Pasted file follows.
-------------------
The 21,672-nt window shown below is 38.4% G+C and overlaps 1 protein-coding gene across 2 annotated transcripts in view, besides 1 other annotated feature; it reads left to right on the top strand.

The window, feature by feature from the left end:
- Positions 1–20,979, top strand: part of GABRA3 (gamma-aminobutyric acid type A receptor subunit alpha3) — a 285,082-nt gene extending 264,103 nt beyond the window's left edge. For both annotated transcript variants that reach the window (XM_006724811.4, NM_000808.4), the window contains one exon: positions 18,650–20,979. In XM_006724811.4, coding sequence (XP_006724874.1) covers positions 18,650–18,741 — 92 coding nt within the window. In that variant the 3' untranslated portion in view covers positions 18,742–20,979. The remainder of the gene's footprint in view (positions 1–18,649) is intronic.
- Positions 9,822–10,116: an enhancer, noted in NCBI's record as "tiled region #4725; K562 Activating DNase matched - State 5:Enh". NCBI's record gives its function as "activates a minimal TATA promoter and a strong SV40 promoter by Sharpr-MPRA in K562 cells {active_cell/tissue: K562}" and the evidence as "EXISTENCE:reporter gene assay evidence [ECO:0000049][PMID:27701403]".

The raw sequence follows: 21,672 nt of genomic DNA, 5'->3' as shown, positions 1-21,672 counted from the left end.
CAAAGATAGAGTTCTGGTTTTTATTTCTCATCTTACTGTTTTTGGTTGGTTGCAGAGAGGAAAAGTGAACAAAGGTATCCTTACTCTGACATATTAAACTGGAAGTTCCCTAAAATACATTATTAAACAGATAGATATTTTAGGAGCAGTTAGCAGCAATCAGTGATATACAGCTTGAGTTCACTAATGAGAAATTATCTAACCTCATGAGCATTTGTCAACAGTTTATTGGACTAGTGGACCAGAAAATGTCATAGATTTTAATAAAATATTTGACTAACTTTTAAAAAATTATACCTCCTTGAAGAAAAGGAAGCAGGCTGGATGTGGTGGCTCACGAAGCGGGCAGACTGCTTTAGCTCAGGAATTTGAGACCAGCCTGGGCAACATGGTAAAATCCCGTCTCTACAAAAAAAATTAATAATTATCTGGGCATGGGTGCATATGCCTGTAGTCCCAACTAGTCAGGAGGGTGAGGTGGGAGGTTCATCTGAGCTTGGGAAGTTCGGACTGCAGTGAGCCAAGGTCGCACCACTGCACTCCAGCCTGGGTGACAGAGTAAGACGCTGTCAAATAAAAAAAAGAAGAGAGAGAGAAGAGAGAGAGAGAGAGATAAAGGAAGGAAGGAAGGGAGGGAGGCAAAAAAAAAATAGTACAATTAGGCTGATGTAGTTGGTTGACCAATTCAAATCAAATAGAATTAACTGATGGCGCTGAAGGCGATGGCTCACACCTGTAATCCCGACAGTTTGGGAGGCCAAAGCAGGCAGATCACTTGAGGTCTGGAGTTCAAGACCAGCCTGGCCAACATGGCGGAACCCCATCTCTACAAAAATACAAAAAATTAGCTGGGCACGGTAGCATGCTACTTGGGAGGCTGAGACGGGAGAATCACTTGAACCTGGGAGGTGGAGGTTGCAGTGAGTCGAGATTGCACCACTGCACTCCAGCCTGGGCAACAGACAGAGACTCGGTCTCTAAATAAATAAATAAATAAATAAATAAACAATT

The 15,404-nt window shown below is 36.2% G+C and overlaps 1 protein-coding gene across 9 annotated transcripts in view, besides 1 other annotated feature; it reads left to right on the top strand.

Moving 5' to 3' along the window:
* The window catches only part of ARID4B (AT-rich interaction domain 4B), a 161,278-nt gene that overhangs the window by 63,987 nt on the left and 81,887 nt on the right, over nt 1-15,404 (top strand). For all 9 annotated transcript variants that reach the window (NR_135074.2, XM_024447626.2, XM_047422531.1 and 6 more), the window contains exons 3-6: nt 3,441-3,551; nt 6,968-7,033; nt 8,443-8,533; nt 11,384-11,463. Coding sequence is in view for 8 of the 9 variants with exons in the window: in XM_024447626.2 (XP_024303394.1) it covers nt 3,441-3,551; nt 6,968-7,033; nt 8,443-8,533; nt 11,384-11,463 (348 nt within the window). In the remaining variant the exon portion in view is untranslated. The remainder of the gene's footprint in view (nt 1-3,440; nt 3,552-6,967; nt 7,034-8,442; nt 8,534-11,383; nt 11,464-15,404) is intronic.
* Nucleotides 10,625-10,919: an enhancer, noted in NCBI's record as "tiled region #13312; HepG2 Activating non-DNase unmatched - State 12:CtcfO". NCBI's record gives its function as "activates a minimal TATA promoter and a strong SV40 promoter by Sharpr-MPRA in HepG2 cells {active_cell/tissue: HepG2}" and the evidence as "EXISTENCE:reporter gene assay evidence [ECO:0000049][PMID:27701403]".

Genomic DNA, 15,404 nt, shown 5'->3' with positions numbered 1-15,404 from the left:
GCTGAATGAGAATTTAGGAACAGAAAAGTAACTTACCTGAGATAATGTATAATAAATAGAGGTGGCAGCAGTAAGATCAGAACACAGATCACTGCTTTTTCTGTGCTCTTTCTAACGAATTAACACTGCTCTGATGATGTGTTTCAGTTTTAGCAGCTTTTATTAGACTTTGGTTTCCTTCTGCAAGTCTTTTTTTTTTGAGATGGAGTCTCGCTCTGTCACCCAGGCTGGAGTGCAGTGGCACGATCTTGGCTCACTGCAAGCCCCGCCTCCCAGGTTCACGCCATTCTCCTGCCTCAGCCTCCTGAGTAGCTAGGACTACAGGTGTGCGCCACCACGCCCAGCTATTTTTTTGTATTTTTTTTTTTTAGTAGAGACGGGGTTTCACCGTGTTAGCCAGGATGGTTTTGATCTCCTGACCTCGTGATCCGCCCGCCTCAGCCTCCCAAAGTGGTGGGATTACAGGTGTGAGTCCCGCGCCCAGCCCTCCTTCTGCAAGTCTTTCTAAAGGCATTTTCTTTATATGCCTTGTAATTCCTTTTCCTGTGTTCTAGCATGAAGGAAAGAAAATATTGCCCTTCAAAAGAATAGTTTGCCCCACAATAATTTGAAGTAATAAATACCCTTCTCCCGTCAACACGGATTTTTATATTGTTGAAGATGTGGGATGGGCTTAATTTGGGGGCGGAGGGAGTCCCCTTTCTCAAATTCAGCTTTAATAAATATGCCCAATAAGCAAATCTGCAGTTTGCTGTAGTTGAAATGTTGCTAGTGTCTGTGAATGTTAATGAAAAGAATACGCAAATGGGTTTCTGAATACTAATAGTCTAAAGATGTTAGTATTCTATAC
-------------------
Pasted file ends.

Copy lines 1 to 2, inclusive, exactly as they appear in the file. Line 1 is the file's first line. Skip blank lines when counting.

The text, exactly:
The 21,672-nt window shown below is 38.4% G+C and overlaps 1 protein-coding gene across 2 annotated transcripts in view, besides 1 other annotated feature; it reads left to right on the top strand.

The window, feature by feature from the left end: